Not so with my children, they were made to do chores, but nothing as time-consuming or arduous as this. They were responsible for cleaning their own rooms on Saturdays, including stripping their sheets on their beds so I could wash them (I did do this for them). They shared a bathroom and took turns cleaning the bathroom each weekend. During the week, they took turns washing, clearing the table, or drying the dishes. During the summer months, my son helped mow grass and my daughter had to run the vacuum and do other chores.
The data also suggests that chores are beneficial. Marty Rossmann of the University of Mississippi used data over a 25 year period beginning in 1967. She tracked children who did chores beginning at ages 3 and 4 to see whether it was predictive in the children’s success in their mid-20s. She found that those who had done chores as young children were more likely to be well adjusted, have better relationships with friends and family, and be more successful in their careers. So go ahead and assign your children some chores that they won’t like and will complain loudly and often about having to do. If tasks are too easy, they aren’t a chore and the character traits you are trying to instill in them won’t stick. Just be balanced and consistent.
Make Them Get a Job
My children didn’t have two parents who could give them a car or all the spending money they desired as teens. They went to work, as I did all throughout my preteen and teenage years. I babysit, cut grass, worked at fast food joints, anything to earn my own pocket money. Not so for the mothers I work with. These women hand over loads of money each week so that their teen can go out to eat with friends, go to the movies, or otherwise entertain themselves.
The rationale I was given for handing these teens their own credit or banking cards is so they could order items online that they wanted and mom didn’t have to keep cash on hand. But anyone who uses a debit card all of the time knows that money on a card inherently has the quality of not being “real” money, which is why debt experts exhort us that if we want to get our spending under control, we should use cash. It’s a tangible way of seeing where our money is going.
Instead of loading up a credit card for your teen, make her or him get a job. The excuse I heard from the ladies in my office is that their teen was too involved in sports or other extracurricular activities to work. These mothers are knee deep in the ideology that education will make their children successful and level the playing field as they compete with peers who have more privileged parents. They are less concerned with building character than with emphasizing sports and SAT scores because they believe it will position their teen for career success.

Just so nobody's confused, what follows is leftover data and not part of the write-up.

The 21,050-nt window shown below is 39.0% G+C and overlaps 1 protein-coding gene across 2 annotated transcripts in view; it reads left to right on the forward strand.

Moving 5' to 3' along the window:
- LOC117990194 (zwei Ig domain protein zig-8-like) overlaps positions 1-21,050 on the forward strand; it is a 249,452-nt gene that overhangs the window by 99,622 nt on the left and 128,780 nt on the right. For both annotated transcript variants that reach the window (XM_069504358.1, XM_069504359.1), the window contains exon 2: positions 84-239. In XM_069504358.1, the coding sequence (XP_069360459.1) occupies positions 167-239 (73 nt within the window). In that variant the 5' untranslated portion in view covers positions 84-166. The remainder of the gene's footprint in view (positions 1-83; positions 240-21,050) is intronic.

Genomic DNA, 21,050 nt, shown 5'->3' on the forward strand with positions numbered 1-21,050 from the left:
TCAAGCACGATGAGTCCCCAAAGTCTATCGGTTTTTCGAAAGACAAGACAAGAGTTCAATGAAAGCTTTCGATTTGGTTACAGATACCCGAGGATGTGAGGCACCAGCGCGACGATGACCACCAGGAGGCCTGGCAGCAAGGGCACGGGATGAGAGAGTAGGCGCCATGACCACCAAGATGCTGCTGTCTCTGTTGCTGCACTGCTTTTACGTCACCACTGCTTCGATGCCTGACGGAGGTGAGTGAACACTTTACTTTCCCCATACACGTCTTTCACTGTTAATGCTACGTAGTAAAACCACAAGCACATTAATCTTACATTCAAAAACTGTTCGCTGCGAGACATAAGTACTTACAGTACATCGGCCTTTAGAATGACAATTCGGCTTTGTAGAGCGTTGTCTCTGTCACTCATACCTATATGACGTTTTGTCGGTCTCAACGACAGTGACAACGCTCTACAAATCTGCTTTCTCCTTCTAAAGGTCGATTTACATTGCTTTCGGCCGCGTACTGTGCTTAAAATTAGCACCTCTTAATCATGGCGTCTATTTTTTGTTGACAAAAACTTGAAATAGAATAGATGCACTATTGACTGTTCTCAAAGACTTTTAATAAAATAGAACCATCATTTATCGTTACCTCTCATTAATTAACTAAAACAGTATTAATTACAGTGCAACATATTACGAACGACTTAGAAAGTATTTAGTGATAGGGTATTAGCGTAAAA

Turns out, however, this might be flawed thinking. First, middle-class parents will never be able to compete with wealthier parents, who can afford a lifetime of endless tutoring and other training. Second, when parents give children everything they want, particularly rich kids, they show serious levels of maladjustment as teens, displaying problems that tend to get worse as they approach college, this according to an article published in Psychology Today.
Making a teen don a work uniform and go somewhere they don’t want to be on a Saturday night, teaches them responsibility. Although team sports can teach team work and fulfilling a commitment, a job teaches teens how to deal with adults in an adult world. It might just be that having your teen work at the local fast food restaurant could be the best incentive you could give them to make them want to succeed in school.
As my older friend reminded me, it wasn’t that many years ago, that men went to war in their teens and women became mothers and factory workers right out of high school, often before.
If you don’t want to contribute to the number of college snowflakes demanding safe spaces rather than learning to navigate the real world, you have to make some parenting sacrifices that don’t necessarily require you to taxi your child to yet another sporting event, but will be just as inconvenient.
Be prepared for the complaining, stalling, and whining. It will wear you down. And if that doesn’t do you in, there is the constant comparison of how Johnny’s parents don’t make him do what your teen or preteen has to do. And you will be judged. There is no doubt that the women in my office most likely believe I was unfair to my children, though they didn’t say it, but you have to not care what others think. Parenting spoiled and protected teens is easy. The secret sauce to not raising a special snowflake is teaching them to fish. Reign well.